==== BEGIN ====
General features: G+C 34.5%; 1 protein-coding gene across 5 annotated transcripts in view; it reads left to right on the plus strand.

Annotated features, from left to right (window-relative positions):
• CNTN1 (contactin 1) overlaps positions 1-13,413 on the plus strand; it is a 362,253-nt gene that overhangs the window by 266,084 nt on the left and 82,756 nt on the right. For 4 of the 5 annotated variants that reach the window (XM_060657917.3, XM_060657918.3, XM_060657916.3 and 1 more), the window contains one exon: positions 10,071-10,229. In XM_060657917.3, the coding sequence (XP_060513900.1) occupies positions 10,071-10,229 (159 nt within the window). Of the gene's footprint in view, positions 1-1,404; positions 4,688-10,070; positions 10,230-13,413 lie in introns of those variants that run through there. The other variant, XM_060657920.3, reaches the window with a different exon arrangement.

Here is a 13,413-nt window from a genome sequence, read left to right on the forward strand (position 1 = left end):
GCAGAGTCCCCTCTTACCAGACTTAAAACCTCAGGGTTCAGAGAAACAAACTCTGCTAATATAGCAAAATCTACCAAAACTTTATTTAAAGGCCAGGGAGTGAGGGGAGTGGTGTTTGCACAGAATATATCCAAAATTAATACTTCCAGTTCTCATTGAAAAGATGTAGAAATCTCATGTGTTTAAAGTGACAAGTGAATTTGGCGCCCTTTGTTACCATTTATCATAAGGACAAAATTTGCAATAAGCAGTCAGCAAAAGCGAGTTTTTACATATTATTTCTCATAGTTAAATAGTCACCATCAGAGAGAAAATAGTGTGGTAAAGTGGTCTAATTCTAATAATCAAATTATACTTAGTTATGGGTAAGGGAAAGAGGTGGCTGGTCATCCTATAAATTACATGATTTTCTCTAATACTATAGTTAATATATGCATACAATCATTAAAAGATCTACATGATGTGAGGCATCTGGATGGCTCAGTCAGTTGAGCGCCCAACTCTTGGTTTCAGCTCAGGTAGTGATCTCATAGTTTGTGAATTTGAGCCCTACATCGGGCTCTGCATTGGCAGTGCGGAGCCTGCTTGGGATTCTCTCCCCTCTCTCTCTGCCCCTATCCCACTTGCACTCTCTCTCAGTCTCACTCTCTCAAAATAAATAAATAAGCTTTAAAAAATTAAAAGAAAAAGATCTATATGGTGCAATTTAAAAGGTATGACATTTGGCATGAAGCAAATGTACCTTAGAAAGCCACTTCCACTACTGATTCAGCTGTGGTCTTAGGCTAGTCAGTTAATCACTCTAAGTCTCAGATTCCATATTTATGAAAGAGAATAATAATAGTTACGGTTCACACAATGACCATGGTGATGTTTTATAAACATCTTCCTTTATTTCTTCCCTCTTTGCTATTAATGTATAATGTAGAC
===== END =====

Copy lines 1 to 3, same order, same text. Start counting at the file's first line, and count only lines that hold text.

General features: G+C 34.5%; 1 protein-coding gene across 5 annotated transcripts in view; it reads left to right on the plus strand.

Annotated features, from left to right (window-relative positions):
• CNTN1 (contactin 1) overlaps positions 1-13,413 on the plus strand; it is a 362,253-nt gene that overhangs the window by 266,084 nt on the left and 82,756 nt on the right. For 4 of the 5 annotated variants that reach the window (XM_060657917.3, XM_060657918.3, XM_060657916.3 and 1 more), the window contains one exon: positions 10,071-10,229. In XM_060657917.3, the coding sequence (XP_060513900.1) occupies positions 10,071-10,229 (159 nt within the window). Of the gene's footprint in view, positions 1-1,404; positions 4,688-10,070; positions 10,230-13,413 lie in introns of those variants that run through there. The other variant, XM_060657920.3, reaches the window with a different exon arrangement.